Late Night Library

Archives about rookie report

Melissa Mylchreest

For Jolene            b. December 10, 2010, Pablo, MT Scrap, small leaving of a night and its wild biology            hound-bodies unfenced and wrought-up, sly coupling of the junkyard, car a rusted crib, weed-bound hulk of comfort for            one, two, three, and then you, mewling mess of kinked ears and blood, pink pads, the echo            of a

continue reading →

September 12, 2014

Michael Cho

Late Night Library: Summarize your book in 10 words or fewer. Michael Cho: Smart young woman is caught between inertia and creative ambition. LNL: If this book were the lovechild of two others, who are its parents? MC: Toughie. Can I cheat and include a couple of movies? The Push Man by Yoshihiro Tatsumi and

continue reading →

September 5, 2014

Christina Nichol

Dear Hillary, Your version of Democracy and our version are quite different. Our version means if the leader says something we say, “Yes, you are right!” By the way, I just read that U.S. Troops, GI Joes, are recently deployed in Georgia, fighting against terrorism :- ), training Georgian “commandos” ;- ) called Special Operation

continue reading →

August 22, 2014

Chris Leslie-Hynan

Back a few years, when you could still deny that LeBron James was the greatest player of our generation, I worked for a baller named Calyph West. He’s no more than a footnote now, an already bygone figure in the true new religion of American men, the world of sports, but professional basketball is, to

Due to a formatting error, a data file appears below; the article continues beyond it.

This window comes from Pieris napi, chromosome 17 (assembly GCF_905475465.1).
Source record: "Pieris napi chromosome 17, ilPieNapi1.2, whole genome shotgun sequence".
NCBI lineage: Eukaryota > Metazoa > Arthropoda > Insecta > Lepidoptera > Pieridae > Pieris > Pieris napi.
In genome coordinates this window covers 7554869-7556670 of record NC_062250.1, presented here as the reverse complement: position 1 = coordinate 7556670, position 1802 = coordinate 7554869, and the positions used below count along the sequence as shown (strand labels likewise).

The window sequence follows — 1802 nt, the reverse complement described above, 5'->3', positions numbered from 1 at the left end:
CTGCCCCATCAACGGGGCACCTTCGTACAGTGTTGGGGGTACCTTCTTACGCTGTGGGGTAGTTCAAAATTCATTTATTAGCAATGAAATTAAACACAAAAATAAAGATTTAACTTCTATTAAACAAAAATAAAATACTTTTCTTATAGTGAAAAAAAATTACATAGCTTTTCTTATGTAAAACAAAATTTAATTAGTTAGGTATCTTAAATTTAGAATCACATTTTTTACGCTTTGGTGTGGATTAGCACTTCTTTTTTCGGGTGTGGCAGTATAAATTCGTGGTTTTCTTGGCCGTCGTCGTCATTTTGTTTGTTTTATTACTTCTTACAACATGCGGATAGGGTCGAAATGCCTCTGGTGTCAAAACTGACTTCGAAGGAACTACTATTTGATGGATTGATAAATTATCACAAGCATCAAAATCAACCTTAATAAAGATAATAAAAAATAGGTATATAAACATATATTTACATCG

continue reading →

August 8, 2014

Karen Rizzo

I was twenty when Mary Lou and Me was published—my first and only novel. I had turned my life into a funny and tragic fiction and actually became my own Mary Lou. But a new problem soon presented itself—namely, topping that literary gold-medal equivalent—and I struggled over my second novel for the next seven years,

continue reading →

July 11, 2014

Celeste Ng

Lydia is dead. But they don’t know this yet. 1977, May 3, six thirty in the morning, no one knows anything but this innocuous fact: Lydia is late for breakfast. As always, next to her cereal bowl, her mother has placed a sharpened pencil and Lydia’s physics homework, six problems flagged with small ticks. Driving

continue reading →

June 27, 2014

Newsletter powered by MailChimp